Vibration stimulation effect on biomechanical variation of lower-limb joint according to vibration perception threshold

Kiyoung Kwak1 , Huigyun Kim2 , Kyukeun Song3 , Dongwook Kim4

1, 2Department of Healthcare Engineering, Graduate School, Chonbuk National University, Jeonju, Republic of Korea

3Department of Mechanical System Engineering, College of Engineering, Chonbuk National University, Jeonju, Republic of Korea

4Department of Biomedical Engineering, College of Engineering, Chonbuk National University, Jeonju, Republic of Korea

4Research Center of Healthcare and Welfare Instrument for Aged, Chonbuk National University, Jeonju, Republic of Korea

4Corresponding author

Journal of Vibroengineering, Vol. 19, Issue 5, 2017, p. 3866-3874. https://doi.org/10.21595/jve.2017.18886
Received 15 May 2017; received in revised form 5 July 2017; accepted 24 July 2017; published 15 August 2017

Copyright © 2017 JVE International Ltd. This is an open access article distributed under the Creative Commons Attribution License, which permits unrestricted use, distribution, and reproduction in any medium, provided the original work is properly cited.
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Abstract.

Vibration applied to relaxed muscle or tendon causes tonic reflex contraction in a muscle. Furthermore, when vibration is applied to a muscle, involuntary enhancement of EMG and contraction is induced. Regarding this finding, many studies on the influence of vibration on a muscle and static posture have been performed. However, precedent studies have limitations in applying single characteristic-vibration without any consideration on personal difference on vibration. And studies have been performed to research the change in dynamic state according to the intensity of sensing vibration, but no analysis has been performed on the biomechanical aspect of the lower-limb joints. Nor any consideration was given on the effect of vibration frequency. Therefore, the purpose of this study was to analyze the biomechanical variation in the lower-limb joints according to the characteristics of the mechanical vibration stimulation flowing into Achilles tendon and tibialis anterior tendon during gait, in consideration of the vibration perception threshold and vibration frequency. For this purpose, this study measures the vibration perception threshold according to vibration frequency at each tendon exposed to the stimulation. According to the result, vibration perception threshold varies according to vibrating tendon and vibration frequency. Based on the measurement result of vibration perception threshold, vibration is applied to an Achilles tendon and tibialis anterior tendon during gait. In order to analyze the biomechanical variation in the lower-limb joints according to the characteristics of vibration stimulation applied to each tendon during gait, the angle, moment and power of the lower-limb joints is analyzed using 3D motion analysis system. As a result, biomechanical variation, when vibration lower than a perception threshold is applied, is similar to the variation when vibration at perception threshold is applied. This result implies that vibration stimulation may cause biomechanical variation of lower-limb joints. Furthermore, this means that its biomechanical variation may vary according to the characteristics of the vibration applied.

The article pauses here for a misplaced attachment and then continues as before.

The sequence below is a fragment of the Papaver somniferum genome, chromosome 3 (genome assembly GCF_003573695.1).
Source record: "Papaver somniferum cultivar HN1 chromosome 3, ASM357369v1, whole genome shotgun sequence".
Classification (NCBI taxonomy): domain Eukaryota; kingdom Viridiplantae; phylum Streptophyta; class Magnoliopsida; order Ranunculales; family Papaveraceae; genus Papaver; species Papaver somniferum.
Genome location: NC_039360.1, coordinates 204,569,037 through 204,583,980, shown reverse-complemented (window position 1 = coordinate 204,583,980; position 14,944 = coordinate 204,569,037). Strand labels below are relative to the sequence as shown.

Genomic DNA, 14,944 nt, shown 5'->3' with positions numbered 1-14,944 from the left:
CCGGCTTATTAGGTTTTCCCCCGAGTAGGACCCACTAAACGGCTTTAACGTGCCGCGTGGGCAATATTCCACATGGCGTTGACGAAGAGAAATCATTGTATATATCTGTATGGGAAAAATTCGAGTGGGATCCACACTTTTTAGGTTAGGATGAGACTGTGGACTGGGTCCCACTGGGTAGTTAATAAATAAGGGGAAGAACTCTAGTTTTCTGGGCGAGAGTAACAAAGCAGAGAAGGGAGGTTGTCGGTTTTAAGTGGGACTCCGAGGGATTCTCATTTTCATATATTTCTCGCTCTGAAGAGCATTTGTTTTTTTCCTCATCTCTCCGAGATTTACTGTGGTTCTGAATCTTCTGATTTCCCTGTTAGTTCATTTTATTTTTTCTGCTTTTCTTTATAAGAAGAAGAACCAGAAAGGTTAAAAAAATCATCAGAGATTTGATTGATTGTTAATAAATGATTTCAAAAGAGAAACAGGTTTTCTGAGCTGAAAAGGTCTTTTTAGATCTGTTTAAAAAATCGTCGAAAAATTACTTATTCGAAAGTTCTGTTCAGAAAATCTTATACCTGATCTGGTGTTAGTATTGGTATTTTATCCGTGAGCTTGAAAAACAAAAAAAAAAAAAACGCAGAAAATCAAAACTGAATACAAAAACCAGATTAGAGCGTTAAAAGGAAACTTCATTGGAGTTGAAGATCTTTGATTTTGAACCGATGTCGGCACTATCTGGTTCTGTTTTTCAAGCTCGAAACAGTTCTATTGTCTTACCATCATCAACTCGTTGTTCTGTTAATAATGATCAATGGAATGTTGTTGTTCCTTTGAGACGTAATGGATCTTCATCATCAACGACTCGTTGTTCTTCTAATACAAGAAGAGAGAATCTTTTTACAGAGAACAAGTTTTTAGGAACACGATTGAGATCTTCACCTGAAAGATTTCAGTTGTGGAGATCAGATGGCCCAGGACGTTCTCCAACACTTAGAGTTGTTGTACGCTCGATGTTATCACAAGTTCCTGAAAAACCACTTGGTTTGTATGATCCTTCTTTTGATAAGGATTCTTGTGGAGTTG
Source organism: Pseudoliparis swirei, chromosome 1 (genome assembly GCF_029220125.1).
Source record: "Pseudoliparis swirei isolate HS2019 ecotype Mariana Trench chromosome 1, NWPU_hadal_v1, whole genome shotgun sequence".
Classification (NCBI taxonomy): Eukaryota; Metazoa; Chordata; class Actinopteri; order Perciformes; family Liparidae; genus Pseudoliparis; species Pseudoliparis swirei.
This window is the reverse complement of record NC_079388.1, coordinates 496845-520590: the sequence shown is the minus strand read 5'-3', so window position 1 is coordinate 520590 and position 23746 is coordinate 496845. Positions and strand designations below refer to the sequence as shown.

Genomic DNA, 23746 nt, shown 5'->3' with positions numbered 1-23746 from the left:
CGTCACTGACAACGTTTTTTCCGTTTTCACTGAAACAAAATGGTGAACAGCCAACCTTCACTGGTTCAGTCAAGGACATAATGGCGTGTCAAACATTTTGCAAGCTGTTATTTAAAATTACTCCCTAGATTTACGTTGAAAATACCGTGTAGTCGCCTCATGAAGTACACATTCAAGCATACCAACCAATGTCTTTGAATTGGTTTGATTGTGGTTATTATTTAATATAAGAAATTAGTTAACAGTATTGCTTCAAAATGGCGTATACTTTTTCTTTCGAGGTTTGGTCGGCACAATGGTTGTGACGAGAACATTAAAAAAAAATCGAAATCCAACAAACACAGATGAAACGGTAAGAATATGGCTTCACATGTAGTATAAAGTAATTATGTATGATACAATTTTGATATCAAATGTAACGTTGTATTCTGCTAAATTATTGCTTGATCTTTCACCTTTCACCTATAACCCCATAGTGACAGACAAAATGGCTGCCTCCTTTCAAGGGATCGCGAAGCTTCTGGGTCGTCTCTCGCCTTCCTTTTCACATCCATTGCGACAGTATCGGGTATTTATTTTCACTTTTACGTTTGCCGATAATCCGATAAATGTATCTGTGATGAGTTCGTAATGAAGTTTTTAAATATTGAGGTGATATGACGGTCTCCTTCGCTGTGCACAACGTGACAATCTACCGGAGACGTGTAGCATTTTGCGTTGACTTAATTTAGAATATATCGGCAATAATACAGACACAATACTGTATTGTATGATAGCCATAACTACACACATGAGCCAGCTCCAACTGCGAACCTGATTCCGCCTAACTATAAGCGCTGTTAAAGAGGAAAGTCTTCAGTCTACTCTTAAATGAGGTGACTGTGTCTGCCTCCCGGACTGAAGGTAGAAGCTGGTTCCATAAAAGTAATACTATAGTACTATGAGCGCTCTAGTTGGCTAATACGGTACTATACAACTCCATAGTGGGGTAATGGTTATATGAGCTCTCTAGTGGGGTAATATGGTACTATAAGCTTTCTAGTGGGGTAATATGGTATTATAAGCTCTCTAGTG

Keywords: somatosensory, vibration, biomechanics, gait, perception threshold, postural control.

1. Introduction

Sustained vibration applied to initially relaxed skeletal muscle or its tendon induces tonic reflex contraction in a muscle [1]. Moreover, when vibration is applied to a muscle engaged in a weak or moderate voluntary contraction, involuntary enhancement of electromyogram (EMG) and contraction strength is induced [2, 3]. Based on this finding, a number of studies on the influence of vibration on a muscle have been performed.

Burke et al. researched what response occurs when vibration is applied to muscle in non-contracting, isometric contraction condition [4, 5]. Bongiovanni et al. found that EMG develops when vibration is applied to a muscle in initially relaxed condition, and also that EMG and Force develops as vibration is applied when constant effort is maintained [6]. And it is also found that EMG and Force increases momentarily and then abruptly decreases when vibration is applied during maximal voluntary contraction (MVC) of muscle in a fatigued condition, and EMG and Force shows post-vibratory recovery again when inpouring of vibration is stopped [6]. Based on this result, they revealed that prolonged muscle vibration reduces MVC output [7]. As such, a number of studies have been performed on the influence of vibration on the muscle.